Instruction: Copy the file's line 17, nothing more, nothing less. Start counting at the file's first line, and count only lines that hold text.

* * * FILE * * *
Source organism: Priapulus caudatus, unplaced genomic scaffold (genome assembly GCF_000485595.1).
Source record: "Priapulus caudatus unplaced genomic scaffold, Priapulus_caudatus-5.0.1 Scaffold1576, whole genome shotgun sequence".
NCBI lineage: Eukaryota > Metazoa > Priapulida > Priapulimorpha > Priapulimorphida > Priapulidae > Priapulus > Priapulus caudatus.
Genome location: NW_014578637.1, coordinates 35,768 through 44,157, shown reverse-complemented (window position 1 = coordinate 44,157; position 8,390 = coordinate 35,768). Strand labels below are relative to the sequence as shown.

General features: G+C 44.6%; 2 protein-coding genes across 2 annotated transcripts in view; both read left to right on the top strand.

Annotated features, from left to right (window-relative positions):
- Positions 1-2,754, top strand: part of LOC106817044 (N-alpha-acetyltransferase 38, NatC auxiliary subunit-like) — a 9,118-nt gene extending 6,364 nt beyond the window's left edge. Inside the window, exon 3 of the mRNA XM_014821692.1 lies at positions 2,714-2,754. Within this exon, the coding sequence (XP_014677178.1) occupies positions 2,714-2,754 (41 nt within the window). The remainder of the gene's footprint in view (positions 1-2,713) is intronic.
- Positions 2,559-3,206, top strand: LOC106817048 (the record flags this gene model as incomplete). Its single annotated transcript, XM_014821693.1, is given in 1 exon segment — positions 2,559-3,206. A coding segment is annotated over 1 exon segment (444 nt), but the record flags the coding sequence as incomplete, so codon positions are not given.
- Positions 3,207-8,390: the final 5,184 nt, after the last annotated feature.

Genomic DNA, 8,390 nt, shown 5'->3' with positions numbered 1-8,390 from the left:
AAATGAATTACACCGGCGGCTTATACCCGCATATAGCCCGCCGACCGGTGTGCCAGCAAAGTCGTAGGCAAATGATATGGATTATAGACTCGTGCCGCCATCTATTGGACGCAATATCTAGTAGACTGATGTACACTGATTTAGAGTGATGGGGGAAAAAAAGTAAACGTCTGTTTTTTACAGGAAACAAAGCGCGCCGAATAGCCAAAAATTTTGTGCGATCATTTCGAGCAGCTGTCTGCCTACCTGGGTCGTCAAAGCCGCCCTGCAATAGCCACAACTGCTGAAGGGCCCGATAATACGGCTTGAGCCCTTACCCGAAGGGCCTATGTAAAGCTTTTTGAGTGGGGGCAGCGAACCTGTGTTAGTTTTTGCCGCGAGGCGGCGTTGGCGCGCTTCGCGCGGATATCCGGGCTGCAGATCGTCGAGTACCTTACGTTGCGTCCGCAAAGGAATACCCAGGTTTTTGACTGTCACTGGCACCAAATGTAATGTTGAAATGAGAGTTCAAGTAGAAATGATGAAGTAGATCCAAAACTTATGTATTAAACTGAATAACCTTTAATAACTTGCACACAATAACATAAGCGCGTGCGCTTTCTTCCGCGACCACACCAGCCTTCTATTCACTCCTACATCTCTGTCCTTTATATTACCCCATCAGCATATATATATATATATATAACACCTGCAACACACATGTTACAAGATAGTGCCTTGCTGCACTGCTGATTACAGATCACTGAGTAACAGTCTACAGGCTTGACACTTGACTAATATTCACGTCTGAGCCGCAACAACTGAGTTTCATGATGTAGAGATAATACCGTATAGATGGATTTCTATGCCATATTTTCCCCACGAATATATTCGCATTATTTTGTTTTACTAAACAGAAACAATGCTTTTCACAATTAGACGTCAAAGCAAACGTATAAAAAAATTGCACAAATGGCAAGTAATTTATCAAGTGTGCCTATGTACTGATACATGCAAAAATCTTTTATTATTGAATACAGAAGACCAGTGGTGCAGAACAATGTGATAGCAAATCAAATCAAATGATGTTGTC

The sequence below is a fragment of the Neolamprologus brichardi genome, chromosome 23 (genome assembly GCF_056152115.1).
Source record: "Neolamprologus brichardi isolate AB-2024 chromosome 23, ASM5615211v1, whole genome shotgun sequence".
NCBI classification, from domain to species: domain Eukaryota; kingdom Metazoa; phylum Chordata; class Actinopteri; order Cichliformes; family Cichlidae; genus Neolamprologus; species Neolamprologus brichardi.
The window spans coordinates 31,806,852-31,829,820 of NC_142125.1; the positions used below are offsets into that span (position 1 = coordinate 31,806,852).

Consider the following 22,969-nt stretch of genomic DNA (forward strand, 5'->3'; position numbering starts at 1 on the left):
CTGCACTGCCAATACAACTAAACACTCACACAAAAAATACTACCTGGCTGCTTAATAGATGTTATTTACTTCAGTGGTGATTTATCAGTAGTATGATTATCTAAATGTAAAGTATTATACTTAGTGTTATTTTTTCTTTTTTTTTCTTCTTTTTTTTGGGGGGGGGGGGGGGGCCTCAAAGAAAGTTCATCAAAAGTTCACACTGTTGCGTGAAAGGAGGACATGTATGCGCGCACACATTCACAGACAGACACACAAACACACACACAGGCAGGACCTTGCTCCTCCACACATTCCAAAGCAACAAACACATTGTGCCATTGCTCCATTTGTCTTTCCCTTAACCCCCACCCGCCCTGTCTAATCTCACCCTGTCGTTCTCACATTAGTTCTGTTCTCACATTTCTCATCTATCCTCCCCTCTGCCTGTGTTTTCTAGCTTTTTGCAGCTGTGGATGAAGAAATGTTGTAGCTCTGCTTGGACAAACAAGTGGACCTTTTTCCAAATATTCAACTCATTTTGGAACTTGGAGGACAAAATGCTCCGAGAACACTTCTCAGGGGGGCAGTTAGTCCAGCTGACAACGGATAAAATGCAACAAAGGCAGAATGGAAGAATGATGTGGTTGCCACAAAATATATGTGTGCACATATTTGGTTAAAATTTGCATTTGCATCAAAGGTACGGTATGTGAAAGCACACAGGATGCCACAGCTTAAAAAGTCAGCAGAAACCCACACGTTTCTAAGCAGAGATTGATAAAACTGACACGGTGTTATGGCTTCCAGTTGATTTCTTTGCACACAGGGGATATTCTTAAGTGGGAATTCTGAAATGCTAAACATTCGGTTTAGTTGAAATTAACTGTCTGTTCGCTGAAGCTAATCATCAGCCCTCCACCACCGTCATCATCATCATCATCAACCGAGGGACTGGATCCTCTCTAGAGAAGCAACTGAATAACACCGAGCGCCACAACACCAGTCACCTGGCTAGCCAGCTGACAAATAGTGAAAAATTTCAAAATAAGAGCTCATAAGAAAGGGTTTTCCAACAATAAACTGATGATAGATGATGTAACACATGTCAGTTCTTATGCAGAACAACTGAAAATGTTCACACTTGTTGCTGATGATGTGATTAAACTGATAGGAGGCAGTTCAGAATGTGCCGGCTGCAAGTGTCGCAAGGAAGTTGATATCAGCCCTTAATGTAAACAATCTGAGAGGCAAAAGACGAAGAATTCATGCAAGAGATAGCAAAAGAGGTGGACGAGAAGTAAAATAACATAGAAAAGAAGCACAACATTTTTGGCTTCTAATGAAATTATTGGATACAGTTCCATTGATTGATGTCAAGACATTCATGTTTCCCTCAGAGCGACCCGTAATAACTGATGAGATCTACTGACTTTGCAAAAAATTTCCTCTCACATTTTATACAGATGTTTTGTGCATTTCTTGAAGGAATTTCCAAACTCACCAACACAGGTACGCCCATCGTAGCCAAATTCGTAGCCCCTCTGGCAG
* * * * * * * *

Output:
CTGCACTGCCAATACAACTAAACACTCACACAAAAAATACTACCTGGCTGCTTAATAGATGTTATTTACTTCAGTGGTGATTTATCAGTAGTATGATTATCTAAATGTAAAGTATTATACTTAGTGTTATTTTTTCTTTTTTTTTCTTCTTTTTTTTGGGGGGGGGGGGGGGGCCTCAAAGAAAGTTCATCAAAAGTTCACACTGTTGCGTGAAAGGAGGACATGTATGCGCGCACACATTCACAGACAGACACACAAACACACACACAGGCAGGACCTTGCTCCTCCACACATTCCAAAGCAACAAACACATTGTGCCATTGCTCCATTTGTCTTTCCCTTAACCCCCACCCGCCCTGTCTAATCTCACCCTGTCGTTCTCACATTAGTTCTGTTCTCACATTTCTCATCTATCCTCCCCTCTGCCTGTGTTTTCTAGCTTTTTGCAGCTGTGGATGAAGAAATGTTGTAGCTCTGCTTGGACAAACAAGTGGACCTTTTTCCAAATATTCAACTCATTTTGGAACTTGGAGGACAAAATGCTCCGAGAACACTTCTCAGGGGGGCAGTTAGTCCAGCTGACAACGGATAAAATGCAACAAAGGCAGAATGGAAGAATGATGTGGTTGCCACAAAATATATGTGTGCACATATTTGGTTAAAATTTGCATTTGCATCAAAGGTACGGTATGTGAAAGCACACAGGATGCCACAGCTTAAAAAGTCAGCAGAAACCCACACGTTTCTAAGCAGAGATTGATAAAACTGACACGGTGTTATGGCTTCCAGTTGATTTCTTTGCACACAGGGGATATTCTTAAGTGGGAATTCTGAAATGCTAAACATTCGGTTTAGTTGAAATTAACTGTCTGTTCGCTGAAGCTAATCATCAGCCCTCCACCACCGTCATCATCATCATCATCAACCGAGGGACTGGATCCTCTCTAGAGAAGCAACTGAATAACACCGAGCGCCACAACACCAGTCACCTGGCTAGCCAGCTGACAAATAGTGAAAAATTTCAAAATAAGAGCTCATAAGAAAGGGTTTTCCAACAATAAACTGATGATAGATGATGTAACACATGTCAGTTCTTATGCAGAACAACTGAAAATGTTCACACTTGTTGCTGATGATGTGATTAAACTGATAGGAGGCAGTTCAGAATGTGCCGGCTGCAAGTGTCGCAAGGAAGTTGATATCAGCCCTTAATGTAAACAATCTGAGAGGCAAAAGACGAAGAATTCATGCAAGAGATAGCAAAAGAGGTGGACGAGAAGTAAAATAACATAGAAAAGAAGCACAACATTTTTGGCTTCTAATGAAATTATTGGATACAGTTCCATTGATTGATGTCAAGACATTCATGTTTCCCTCAGAGCGACCCGTAATAACTGATGAGATCTACTGACTTTGCAAAAAATTTCCTCTCACATTTTATACAGATGTTTTGTGCATTTCTTGAAGGAATTTCCAAACTCACCAACACAGGTACGCCCATCGTAGCCAAATTCGTAGCCCCTCTGGCAG